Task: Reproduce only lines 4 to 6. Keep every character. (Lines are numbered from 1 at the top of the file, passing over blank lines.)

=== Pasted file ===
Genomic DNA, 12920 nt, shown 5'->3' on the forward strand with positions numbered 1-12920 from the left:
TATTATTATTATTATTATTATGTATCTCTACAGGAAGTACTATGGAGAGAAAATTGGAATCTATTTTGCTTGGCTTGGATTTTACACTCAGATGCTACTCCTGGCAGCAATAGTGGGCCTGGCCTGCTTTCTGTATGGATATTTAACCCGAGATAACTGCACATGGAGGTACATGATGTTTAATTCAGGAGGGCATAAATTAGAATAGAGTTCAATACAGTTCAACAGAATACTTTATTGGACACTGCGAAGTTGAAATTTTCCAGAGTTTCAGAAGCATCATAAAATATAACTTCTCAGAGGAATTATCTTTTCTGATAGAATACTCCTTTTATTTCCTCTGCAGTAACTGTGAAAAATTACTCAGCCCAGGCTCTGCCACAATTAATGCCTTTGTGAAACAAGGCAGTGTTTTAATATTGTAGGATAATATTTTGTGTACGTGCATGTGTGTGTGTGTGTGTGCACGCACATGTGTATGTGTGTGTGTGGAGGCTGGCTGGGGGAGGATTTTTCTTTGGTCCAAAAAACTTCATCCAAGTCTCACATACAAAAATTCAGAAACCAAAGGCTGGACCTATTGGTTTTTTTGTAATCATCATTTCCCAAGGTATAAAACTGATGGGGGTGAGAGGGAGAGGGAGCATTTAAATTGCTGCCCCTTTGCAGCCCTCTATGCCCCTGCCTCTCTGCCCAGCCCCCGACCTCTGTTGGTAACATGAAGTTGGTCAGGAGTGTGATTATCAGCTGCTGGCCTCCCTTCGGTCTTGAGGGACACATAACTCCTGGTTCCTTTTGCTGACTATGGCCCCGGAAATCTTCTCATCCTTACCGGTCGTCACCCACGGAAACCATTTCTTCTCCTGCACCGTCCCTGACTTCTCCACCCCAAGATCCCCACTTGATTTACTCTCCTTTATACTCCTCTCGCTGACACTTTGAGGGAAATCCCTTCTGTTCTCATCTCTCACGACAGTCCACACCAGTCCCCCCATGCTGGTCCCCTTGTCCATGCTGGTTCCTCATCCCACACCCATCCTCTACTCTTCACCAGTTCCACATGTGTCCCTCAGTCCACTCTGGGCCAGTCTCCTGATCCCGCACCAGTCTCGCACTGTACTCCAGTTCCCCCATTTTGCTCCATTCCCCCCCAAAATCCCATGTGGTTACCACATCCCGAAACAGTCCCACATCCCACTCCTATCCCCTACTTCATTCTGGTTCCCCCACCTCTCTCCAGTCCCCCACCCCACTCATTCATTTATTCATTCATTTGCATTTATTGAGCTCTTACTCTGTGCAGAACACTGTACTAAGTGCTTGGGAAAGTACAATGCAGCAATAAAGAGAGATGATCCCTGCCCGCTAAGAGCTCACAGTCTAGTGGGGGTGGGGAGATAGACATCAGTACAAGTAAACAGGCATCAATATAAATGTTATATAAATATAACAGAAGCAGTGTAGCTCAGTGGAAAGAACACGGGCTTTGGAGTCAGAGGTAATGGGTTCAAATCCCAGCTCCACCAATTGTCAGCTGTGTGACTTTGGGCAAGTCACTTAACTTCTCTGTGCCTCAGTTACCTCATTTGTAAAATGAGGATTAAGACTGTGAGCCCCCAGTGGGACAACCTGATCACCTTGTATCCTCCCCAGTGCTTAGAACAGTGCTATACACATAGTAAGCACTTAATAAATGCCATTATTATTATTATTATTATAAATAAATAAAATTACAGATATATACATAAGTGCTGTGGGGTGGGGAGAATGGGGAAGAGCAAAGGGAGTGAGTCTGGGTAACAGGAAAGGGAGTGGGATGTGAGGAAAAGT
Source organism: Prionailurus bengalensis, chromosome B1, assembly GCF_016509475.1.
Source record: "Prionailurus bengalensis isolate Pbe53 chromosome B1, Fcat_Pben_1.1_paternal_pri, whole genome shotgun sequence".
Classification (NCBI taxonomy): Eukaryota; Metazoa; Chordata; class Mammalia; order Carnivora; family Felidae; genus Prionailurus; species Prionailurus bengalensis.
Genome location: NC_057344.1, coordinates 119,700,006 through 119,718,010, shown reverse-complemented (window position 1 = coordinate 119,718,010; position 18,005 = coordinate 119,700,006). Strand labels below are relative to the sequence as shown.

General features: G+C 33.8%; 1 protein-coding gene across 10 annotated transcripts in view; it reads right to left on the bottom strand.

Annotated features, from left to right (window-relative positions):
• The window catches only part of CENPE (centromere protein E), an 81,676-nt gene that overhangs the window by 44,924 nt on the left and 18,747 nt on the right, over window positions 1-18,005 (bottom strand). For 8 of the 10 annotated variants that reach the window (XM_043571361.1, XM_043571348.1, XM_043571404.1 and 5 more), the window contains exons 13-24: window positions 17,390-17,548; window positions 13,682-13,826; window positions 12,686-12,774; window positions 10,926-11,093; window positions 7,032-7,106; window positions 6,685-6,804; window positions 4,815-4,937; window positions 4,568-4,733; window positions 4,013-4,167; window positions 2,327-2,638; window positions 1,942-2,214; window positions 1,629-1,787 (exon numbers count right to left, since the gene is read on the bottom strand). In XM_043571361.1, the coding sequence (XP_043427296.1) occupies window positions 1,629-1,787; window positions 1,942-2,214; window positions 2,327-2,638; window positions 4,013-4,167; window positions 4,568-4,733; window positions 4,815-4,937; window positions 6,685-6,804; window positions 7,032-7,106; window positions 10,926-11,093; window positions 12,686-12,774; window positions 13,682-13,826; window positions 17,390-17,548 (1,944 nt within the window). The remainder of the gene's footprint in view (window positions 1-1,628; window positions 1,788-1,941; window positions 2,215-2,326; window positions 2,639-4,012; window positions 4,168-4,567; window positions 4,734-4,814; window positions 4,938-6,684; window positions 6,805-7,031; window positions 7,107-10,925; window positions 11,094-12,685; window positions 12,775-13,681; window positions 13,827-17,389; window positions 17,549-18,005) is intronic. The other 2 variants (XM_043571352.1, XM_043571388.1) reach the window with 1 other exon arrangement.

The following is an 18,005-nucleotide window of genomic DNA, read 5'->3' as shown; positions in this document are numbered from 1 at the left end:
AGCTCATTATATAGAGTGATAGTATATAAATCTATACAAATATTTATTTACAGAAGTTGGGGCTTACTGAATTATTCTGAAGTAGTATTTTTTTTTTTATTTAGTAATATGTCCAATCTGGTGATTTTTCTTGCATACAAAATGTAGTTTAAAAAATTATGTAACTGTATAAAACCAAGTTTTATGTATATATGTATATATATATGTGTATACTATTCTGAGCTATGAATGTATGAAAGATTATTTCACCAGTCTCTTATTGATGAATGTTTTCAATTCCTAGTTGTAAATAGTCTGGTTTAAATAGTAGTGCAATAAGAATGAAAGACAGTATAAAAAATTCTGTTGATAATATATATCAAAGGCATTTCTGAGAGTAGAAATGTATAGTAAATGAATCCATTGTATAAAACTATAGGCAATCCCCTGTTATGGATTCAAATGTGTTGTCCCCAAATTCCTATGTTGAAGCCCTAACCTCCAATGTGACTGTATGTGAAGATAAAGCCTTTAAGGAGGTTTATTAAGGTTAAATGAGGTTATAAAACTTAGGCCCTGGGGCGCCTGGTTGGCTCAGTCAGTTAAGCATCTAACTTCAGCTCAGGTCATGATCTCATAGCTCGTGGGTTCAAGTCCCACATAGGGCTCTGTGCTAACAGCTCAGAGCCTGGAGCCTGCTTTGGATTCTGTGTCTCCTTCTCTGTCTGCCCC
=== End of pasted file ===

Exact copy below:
Source record: "Prionailurus bengalensis isolate Pbe53 chromosome B1, Fcat_Pben_1.1_paternal_pri, whole genome shotgun sequence".
Classification (NCBI taxonomy): Eukaryota; Metazoa; Chordata; class Mammalia; order Carnivora; family Felidae; genus Prionailurus; species Prionailurus bengalensis.
Genome location: NC_057344.1, coordinates 119,700,006 through 119,718,010, shown reverse-complemented (window position 1 = coordinate 119,718,010; position 18,005 = coordinate 119,700,006). Strand labels below are relative to the sequence as shown.